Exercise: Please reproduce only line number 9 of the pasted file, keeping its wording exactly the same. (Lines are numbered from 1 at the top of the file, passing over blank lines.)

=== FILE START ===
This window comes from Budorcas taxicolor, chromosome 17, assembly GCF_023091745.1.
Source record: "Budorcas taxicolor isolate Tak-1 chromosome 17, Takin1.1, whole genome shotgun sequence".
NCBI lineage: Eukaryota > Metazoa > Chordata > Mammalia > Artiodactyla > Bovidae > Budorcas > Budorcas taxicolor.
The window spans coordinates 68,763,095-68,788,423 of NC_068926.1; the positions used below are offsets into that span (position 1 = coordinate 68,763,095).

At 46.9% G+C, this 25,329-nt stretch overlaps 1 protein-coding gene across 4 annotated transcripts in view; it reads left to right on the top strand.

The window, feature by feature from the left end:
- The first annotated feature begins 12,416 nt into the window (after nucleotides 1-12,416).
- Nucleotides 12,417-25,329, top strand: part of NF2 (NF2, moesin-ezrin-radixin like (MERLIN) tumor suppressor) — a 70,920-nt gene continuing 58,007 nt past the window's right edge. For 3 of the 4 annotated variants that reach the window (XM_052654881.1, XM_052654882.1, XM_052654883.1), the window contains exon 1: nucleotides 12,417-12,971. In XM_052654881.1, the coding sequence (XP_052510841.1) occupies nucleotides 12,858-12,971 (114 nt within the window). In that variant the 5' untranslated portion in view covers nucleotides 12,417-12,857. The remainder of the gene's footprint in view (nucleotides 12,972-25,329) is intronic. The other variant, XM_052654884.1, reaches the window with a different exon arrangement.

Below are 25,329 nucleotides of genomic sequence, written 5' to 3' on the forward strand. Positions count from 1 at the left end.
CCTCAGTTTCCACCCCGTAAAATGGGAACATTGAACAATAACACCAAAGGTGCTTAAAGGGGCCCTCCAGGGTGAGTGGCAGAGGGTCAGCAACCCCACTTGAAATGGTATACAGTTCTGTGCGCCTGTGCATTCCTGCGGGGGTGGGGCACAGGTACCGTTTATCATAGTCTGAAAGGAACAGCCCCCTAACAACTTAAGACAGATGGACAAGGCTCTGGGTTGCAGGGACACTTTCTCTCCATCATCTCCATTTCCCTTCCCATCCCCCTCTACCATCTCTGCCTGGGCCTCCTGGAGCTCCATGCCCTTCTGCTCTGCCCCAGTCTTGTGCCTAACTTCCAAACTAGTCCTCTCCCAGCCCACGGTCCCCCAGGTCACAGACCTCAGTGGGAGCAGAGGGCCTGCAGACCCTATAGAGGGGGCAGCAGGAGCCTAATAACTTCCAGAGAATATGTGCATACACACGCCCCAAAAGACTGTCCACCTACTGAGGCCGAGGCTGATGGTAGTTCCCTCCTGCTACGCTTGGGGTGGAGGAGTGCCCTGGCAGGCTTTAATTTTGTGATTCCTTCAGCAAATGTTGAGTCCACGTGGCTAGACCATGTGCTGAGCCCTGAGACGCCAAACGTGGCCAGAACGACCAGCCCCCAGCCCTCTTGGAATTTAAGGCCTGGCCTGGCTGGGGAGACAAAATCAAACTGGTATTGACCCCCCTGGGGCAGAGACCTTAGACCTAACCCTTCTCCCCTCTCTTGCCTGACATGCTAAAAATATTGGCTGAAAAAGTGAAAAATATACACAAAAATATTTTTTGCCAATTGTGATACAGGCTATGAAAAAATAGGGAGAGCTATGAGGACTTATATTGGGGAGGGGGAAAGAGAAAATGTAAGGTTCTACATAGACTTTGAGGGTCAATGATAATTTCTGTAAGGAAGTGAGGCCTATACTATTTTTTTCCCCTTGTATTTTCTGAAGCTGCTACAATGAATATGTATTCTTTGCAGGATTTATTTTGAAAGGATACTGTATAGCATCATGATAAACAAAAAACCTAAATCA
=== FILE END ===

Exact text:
Below are 25,329 nucleotides of genomic sequence, written 5' to 3' on the forward strand. Positions count from 1 at the left end.